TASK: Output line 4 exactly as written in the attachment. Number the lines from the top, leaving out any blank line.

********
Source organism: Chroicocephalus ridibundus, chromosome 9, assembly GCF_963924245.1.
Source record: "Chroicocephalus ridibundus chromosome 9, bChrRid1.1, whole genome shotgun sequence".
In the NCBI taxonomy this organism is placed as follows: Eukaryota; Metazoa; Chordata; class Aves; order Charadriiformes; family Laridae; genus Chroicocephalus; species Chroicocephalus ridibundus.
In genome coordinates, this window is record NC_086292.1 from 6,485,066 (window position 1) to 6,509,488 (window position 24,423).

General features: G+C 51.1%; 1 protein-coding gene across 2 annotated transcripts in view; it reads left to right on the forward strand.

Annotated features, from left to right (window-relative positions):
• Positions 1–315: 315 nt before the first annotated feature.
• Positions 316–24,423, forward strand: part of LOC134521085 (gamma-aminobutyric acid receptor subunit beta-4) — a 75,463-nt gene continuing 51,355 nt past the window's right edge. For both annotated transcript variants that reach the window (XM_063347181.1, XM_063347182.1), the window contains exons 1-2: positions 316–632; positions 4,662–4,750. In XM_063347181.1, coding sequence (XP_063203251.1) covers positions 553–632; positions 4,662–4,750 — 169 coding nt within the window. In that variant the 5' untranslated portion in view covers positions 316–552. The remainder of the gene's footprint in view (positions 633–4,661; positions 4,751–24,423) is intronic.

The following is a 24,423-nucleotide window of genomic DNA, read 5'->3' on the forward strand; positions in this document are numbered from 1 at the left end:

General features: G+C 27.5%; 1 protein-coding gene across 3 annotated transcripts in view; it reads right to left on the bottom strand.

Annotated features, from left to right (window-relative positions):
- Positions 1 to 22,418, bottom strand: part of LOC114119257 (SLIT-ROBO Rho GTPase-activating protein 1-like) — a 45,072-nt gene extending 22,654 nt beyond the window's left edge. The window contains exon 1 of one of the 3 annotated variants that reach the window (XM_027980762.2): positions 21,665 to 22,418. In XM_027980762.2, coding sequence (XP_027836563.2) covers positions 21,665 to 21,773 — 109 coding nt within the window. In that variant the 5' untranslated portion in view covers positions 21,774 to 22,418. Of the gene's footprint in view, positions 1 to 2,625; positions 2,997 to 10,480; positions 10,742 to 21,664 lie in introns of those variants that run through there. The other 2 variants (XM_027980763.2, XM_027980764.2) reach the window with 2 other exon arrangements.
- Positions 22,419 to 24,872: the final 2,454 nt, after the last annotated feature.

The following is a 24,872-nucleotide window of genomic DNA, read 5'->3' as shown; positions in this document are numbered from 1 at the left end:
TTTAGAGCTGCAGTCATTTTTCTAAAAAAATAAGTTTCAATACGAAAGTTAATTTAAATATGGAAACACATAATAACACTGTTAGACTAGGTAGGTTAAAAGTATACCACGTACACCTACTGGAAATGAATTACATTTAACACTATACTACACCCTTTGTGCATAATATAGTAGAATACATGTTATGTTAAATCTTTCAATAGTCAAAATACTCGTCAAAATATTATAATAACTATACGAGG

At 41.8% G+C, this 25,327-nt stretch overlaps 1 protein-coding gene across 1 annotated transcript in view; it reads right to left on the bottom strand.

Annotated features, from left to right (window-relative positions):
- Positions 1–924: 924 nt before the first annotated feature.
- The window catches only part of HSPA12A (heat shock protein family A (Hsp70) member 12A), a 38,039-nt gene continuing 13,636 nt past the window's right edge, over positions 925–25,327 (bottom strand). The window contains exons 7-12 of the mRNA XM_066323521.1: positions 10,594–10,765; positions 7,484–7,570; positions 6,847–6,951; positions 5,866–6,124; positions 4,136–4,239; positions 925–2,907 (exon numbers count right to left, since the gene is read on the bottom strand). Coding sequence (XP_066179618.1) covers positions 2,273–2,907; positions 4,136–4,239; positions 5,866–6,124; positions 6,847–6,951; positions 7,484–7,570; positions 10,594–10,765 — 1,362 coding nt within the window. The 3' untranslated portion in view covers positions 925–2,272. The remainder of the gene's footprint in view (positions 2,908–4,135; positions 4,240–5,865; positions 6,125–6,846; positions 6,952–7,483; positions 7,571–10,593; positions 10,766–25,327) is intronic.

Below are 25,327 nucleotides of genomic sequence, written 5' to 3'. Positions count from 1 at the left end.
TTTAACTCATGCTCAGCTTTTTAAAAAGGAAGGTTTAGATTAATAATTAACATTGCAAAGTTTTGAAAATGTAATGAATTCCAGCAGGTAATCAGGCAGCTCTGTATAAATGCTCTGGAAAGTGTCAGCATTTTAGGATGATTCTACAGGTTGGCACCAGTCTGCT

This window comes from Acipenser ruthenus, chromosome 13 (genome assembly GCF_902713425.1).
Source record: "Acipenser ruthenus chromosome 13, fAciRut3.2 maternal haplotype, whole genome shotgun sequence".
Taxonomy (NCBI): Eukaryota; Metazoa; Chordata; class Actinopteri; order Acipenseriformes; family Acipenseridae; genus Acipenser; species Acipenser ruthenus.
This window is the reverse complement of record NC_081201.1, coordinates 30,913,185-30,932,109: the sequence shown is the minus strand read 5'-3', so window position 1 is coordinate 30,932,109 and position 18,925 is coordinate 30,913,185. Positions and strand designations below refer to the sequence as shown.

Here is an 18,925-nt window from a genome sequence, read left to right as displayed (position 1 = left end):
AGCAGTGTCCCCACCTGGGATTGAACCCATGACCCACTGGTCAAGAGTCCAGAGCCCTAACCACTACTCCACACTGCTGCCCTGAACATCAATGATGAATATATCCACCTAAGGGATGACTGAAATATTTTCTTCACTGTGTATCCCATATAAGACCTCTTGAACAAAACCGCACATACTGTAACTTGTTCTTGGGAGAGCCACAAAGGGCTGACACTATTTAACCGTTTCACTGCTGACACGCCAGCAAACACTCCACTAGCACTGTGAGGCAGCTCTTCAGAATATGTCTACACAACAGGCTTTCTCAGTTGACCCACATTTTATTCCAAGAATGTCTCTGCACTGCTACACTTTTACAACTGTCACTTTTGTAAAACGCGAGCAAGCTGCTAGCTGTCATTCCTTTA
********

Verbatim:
In genome coordinates, this window is record NC_086292.1 from 6,485,066 (window position 1) to 6,509,488 (window position 24,423).